Seeking Identity in a Homophobic Society
“May they rot in hell and suffer for the rest of their existence! Gays? God forbid!” cried Sheikh Ahmad, frowning as to the motives of my inquiry. I smiled, trying to cover the profound sear that his words caused me.
I have lived in Lebanon for seventeen years, and Lebanon has never been very welcoming. When I reached out of my confusion to the sheikh, I was twelve, a time where many of us are introduced to the merciless world of desire.
But what if, tallying the emotional turmoil that comes with adolescence, one of our most powerful feelings is silenced and suppressed? What if the way we love is deemed illegitimate and subject to imprisonment? What if society forces its members into an unforgiving mold?
Far from being ‘Provincetown of the Middle East’, Beirut was more of an Auschwitz to my desires. People were blinded by years of war and Lebanon was entangled in an everlasting political conflict. A couple of minutes away from my home, radicals preached a Koran of their very own, full of hate. Eastwards, Syria was slowly being turned into ashes and its people were being indiscriminately slaughtered. Southwards, an everlasting conflict over a promised land ripped families and nations apart. How could one think of fighting for the right to love when the right to live was not fully acknowledged? Homosexuals, like any other ‘minority’, were not a priority. Human rights were not a priority. As I relentlessly sought identity, Proust’s novels were my only solace and Abou Nawas’s poems my only anthems.
However, searching for acceptance, I have realized that crossing axes with my society’s absurdities has profoundly shaped my identity. I had no other choice but to raise doubt on the rules that my family and community followed in order to find legitimacy. Abiding by them would have only led to a complete denial of who I truly was. My difference endowed me with the courage to question the ethics of my culture, where tribal behavior is rife and where it is frowned upon (to say the least) to hold values that clash with those of your family and religious community. I believe that it is the strength I gained through the intellectual and emotional process of accepting myself that defines my identity, rather than the pain of rejection.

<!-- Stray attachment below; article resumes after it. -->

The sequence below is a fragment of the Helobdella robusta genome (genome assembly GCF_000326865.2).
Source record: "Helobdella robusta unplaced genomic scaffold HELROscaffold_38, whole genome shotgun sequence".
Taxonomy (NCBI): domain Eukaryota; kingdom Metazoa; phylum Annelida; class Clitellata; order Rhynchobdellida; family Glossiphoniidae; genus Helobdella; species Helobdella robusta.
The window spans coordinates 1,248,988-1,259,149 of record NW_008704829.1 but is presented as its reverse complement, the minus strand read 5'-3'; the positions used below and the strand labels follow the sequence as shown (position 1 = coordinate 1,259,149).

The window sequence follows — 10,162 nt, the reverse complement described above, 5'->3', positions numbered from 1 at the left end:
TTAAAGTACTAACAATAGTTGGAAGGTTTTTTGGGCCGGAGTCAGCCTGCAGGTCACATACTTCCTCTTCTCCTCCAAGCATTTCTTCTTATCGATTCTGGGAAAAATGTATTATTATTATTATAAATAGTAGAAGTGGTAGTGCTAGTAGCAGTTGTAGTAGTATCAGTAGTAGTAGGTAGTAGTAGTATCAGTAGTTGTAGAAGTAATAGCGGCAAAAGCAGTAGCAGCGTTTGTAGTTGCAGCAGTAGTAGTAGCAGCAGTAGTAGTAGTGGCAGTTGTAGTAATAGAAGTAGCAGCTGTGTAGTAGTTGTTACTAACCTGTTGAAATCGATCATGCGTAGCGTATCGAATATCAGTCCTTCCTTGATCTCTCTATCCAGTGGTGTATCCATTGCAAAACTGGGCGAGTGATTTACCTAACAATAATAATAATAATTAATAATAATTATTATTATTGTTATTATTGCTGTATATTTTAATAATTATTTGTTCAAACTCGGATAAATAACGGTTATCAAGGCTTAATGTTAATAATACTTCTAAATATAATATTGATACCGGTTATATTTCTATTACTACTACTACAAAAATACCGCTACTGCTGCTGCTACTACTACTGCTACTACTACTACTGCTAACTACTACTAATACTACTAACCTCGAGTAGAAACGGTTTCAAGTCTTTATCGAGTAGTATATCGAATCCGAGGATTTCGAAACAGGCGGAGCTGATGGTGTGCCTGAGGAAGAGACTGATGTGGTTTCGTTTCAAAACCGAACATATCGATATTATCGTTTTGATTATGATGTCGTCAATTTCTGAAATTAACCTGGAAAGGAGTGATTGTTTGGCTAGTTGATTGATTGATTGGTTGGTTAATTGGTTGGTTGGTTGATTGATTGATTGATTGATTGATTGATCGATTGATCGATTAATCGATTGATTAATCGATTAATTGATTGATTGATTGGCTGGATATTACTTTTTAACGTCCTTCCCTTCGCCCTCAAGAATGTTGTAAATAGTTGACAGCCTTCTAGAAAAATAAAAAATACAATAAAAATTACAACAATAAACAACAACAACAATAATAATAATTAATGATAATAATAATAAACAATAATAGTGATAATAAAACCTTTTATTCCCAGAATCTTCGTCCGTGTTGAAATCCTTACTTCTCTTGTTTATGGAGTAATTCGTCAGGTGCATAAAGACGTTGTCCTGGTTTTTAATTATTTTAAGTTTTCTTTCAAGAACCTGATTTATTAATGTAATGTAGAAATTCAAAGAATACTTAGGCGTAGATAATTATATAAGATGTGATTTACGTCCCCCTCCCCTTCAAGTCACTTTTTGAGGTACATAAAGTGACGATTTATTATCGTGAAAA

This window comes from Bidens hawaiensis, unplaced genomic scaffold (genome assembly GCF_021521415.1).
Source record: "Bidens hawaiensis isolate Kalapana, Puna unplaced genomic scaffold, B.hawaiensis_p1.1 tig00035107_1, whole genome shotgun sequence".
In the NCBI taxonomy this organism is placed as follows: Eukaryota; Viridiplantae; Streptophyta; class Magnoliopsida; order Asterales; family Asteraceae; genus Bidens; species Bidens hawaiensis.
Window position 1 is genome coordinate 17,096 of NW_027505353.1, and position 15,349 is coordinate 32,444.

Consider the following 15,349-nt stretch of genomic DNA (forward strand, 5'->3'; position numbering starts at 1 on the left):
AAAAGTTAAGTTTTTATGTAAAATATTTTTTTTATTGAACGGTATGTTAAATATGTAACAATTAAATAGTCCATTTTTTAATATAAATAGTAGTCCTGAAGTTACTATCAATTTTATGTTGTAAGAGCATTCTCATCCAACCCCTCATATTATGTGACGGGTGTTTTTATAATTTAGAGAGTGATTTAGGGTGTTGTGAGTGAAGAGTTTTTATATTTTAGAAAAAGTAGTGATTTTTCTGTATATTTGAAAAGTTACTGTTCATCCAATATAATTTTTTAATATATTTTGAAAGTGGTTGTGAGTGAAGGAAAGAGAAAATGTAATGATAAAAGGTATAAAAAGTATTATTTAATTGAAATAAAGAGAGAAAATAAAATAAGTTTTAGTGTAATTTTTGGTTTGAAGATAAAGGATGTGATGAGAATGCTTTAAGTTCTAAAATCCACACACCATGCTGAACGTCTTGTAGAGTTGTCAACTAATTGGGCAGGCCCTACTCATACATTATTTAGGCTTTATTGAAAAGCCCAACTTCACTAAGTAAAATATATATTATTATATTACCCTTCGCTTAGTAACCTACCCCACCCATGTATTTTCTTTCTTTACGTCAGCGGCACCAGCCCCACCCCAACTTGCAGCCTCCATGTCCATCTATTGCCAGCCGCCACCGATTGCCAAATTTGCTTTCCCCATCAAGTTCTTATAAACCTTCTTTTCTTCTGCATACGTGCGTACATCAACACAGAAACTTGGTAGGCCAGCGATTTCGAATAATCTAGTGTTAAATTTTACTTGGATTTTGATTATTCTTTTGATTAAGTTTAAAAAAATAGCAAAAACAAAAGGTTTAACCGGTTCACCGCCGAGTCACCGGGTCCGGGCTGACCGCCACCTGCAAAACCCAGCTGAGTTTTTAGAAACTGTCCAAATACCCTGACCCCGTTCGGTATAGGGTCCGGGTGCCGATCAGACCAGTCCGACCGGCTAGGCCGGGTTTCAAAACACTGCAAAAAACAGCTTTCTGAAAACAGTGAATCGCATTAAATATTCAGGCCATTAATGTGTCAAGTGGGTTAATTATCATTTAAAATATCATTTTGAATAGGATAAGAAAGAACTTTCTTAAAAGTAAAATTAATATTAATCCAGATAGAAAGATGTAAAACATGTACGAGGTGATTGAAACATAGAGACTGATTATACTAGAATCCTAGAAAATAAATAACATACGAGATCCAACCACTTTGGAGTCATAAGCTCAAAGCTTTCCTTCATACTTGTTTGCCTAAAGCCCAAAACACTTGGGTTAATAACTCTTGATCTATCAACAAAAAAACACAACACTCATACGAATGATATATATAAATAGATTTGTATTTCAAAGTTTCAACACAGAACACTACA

I met people who had been driven out of their homes, beaten by their parents, and imprisoned for displaying affection in public. The difficulty of their lives made me feel paradoxical emotions: gratitude and pain, privilege and compassion. I often thought of ‘going out there’, initiate a support group or anything else that would make me feel that I am contributing, even the slightest, to social reform. I wanted to give others the chance to tell their stories without fear, and, secretly, I wanted a space where I could safely share mine, however trivial it seemed compared to the atrocities I heard. I wanted to construct a community in which people like me could openly hope for a future where our love is no longer deemed “contrary to nature” as stated by article 534 in our laws. But seeing the Lebanese society so blinded by political and sectarian divisions discouraged me from pursuing any social activism. “One thing at a time”, I would say to myself, perhaps hiding to myself my lack of courage or momentum to change things.
I am proudly gay, and I am undeniably Lebanese despite what the sheikh bitterly spat years ago. These two vital aspects of my identity have always seemed antagonistic, but looking back, I see clearly that they have shaped each other, fueled each other, and completed each other. My struggles to accept my sexuality only increased the concern I have for all Lebanese teenagers who don’t sleep at night because they cannot understand their own feelings, whose hearts sting brutally with that so familiar pain in the face of such hate. As a proud oriental queer, I want to show all those troubled adolescents that after every storm, there is always, a glorious rainbow.